The challenges of lone parenting

Minna Hong, disabled parent from Atlanta, Georgia, USA, writes about her experience of lone parenting.

Three is complete

My life as I knew it came to an abrupt halt four years ago. My family and I were returning, in our Land Rover, from a skiing trip. Suddenly, we swerved to avoid an 18-wheel truck, hit the central reservation and flipped over nine times. My husband of 12 years was ejected from the car and died instantly of a head injury. I incurred a spinal cord injury. Luckily, my children only sustained minor injuries; Megan was nine and Kristopher six.

Before the accident, I was a stay- at-home mother. After the accident, needless to say, I had many fears. Howwould I support my children? How would I be able to run a household in a wheelchair? Would my children respect me? I had more questions than answers.

There were some days when I just wanted to close my eyes and never wake up. I asked myself: ‘What did I do to deserve this fate?” I have never known anyone disabled and widowed at my age. My only motivating factor was my children.

In the beginning, I pretended that nothing had changed. I did all the basic routines for my kids. I made breakfast and would pack their lunch with a fake smile and faked enthusiasm. I was a good actress. But while they were in school, I was back to the cruel reality of being paralysed and alone without a guide map. Menial tasks became a production. I can’t tell you how many times I fell out of my wheelchair reaching for a piece of lint or paper on the floor. It would take another hour or so crying and feeling sorry for myself as I tried to get back on the chair. Then, one day, I got fed up with my pride and self-pity and got real with myself. How dare I think that my kids were dumb enough to believe that everything was just like it used to be! They had lost their father - and their mother is paralysed from the waist down! It was time for me to acknowledge that my children were people, with real feelings and emotions of their own. That had to be honoured. That’s when I explained my personal struggles to them in terms they could understand. Communication was and is the key to our relationship.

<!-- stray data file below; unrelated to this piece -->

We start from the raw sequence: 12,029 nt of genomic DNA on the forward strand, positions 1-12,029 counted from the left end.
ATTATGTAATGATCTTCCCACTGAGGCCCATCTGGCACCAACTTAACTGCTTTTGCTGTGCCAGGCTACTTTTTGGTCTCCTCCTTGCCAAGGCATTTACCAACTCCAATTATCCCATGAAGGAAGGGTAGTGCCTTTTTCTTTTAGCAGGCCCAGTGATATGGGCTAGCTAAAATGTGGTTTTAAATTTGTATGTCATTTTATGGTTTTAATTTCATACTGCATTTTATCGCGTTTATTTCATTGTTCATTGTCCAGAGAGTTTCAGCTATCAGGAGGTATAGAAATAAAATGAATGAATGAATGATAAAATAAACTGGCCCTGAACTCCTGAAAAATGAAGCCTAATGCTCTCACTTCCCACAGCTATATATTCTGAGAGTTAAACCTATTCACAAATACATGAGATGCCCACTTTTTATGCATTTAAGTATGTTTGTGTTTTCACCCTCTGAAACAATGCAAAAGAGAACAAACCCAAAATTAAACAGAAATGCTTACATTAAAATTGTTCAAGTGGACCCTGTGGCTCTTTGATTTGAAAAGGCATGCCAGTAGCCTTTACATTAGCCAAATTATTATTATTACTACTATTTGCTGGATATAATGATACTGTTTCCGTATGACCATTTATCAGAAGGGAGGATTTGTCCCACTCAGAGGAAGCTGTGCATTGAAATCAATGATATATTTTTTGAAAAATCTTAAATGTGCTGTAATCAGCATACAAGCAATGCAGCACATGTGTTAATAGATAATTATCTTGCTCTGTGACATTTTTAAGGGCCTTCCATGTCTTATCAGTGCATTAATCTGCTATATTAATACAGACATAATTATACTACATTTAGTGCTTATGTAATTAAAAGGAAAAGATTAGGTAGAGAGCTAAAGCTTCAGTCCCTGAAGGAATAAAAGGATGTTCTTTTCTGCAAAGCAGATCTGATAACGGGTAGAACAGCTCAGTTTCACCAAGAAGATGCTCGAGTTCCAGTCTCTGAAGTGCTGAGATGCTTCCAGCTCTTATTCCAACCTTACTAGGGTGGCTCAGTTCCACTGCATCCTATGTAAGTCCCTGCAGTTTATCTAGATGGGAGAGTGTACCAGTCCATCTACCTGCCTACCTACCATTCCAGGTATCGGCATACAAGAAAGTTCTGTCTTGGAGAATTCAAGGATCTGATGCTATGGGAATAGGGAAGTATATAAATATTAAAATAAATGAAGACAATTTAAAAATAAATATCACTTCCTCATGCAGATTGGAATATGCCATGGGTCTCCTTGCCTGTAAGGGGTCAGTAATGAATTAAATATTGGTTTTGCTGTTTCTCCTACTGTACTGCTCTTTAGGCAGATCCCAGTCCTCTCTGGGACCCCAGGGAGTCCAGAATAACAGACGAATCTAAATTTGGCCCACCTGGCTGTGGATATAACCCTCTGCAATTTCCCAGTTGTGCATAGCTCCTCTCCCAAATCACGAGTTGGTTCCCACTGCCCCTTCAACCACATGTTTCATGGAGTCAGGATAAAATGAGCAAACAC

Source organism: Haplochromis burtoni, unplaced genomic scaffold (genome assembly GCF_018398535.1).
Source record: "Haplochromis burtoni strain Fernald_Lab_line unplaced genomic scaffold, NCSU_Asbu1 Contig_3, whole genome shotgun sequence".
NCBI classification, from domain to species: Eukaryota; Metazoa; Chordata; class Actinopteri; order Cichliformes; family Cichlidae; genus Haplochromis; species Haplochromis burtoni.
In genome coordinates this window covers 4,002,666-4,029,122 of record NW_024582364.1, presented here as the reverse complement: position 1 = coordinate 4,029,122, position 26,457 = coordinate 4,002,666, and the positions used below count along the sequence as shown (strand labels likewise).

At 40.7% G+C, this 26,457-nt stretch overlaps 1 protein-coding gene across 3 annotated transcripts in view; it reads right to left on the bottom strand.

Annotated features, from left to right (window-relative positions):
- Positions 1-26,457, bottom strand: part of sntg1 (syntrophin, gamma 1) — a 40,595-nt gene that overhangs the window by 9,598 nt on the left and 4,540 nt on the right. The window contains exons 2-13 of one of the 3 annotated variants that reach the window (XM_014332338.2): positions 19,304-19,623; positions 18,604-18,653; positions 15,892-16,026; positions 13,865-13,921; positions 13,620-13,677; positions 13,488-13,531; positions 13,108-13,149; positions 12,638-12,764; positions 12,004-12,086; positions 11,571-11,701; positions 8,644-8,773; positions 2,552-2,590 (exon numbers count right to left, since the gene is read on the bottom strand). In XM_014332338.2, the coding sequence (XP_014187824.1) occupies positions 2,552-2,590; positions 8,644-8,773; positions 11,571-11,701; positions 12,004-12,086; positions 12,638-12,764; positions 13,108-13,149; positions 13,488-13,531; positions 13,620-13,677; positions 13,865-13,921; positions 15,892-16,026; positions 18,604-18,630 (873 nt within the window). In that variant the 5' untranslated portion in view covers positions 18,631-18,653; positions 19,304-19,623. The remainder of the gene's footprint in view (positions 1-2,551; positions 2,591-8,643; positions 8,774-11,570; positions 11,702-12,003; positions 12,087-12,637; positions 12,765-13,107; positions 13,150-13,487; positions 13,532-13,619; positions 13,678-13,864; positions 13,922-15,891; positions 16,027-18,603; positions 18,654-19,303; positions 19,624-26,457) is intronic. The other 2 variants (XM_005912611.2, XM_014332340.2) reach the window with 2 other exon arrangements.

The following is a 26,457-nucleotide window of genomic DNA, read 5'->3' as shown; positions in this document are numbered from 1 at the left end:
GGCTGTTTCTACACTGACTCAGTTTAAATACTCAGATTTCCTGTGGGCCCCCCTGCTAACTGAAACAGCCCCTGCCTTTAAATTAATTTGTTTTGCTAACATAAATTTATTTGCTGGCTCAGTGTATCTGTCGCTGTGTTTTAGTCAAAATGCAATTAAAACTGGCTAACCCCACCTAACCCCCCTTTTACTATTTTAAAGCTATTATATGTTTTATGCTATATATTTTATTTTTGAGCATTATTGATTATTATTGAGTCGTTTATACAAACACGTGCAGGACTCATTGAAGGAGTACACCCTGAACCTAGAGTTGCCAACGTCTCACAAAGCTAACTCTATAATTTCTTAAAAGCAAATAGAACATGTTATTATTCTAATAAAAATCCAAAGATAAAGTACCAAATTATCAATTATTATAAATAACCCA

Because of our family situation, my children are a lot more responsible than most of their peers. My time is better spent helping them with their homework, playing with them and enjoying each other’s company rather than trying to clean their rooms like before. They now clean their rooms. If it’s not done to perfection, it is not the end of the world. Bringing groceries in and putting them away is a family thing and they understand that the food is for all of us. I also make sure they understand that I do not have a ‘maid’ sticker on my forehead. I have also let go of many things that I thought were important before the injury. I ask for help when I need it. I try to remember to thank them for all that they do.

I know this to be true: my children will grow up with much compassion and tolerance of people with diversity. This is not to say that we don’t have our internal struggles, but I think the struggles we face are very similar to those faced by other families.

Yes, three is complete and we are not broken.

First published in Disability, Pregnancy & Parenthood international, Issue 43, Summer 2003.

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